This novel-in-verse tells the fascinating story of Annie Taylor, who, in 1901, became the first person to plunge over the brink of Niagara Falls in a barrel. But as Joan Murray reveals, America didn’t know what to do with a mature and self-possessed heroine: Annie Taylor, as an ‘older woman,’ was rejected and exploited and finally eclipsed by the man who repeated her stunt ten years later.
A portrait of a woman so achingly intimate it will linger long in your memory. —Joyce Carol Oates
“[A] superb book-length poem, Queen of the Mist tells a story about the quest for fame, the cruelties of discrimination and the vagaries of the American dream. . . . [A]n eminently readable, rhythmic narrative that crackles with candor and wry sagacity. I read this in one sitting.” —Jan Worth, Detroit Free Press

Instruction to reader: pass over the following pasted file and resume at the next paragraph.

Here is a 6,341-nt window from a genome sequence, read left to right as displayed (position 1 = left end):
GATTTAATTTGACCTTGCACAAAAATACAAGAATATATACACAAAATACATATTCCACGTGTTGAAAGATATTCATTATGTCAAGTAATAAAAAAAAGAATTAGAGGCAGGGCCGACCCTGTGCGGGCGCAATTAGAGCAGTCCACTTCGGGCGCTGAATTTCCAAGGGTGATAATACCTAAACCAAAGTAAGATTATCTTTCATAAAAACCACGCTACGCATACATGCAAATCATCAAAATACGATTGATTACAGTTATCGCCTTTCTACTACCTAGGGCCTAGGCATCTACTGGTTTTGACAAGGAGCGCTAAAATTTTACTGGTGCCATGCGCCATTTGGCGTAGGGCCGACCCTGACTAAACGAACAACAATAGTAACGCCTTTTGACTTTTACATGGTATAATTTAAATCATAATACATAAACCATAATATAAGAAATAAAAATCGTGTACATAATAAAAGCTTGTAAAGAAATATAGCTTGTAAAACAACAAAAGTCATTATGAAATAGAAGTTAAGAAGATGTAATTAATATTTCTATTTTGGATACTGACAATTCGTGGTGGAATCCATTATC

“Joan Murray’s engrossing account of Annie Taylor—the teacher who in 1901, at the age of 63, was the first person to shoot the falls—is just as imaginative as the quest narratives of poetic tradition.” —Robert Taylor, The Boston Globe
“Testament to the surprise and beauty that poetry can still be. . . . Murray [has] an admirable dedication to the epic drama, the rhythms, the sounds of poetry. . . . [B]ut what is truly striking is the way she has transformed the forgotten figure of Annie Taylor into an augur of the age to come.” —Justin Coffin, Philadelphia Inquirer
“Establish[es] Murray as a major feminist voice working in a dramatic mode. . . . Taylor’s preparations, her inner motivations and the plunge itself are all movingly rendered.” —Publishers Weekly
“[A] quintessentially American epic. . . . In form, structure, language, narrative, it is wonderful.” —Gerald Stern, National Book Award winner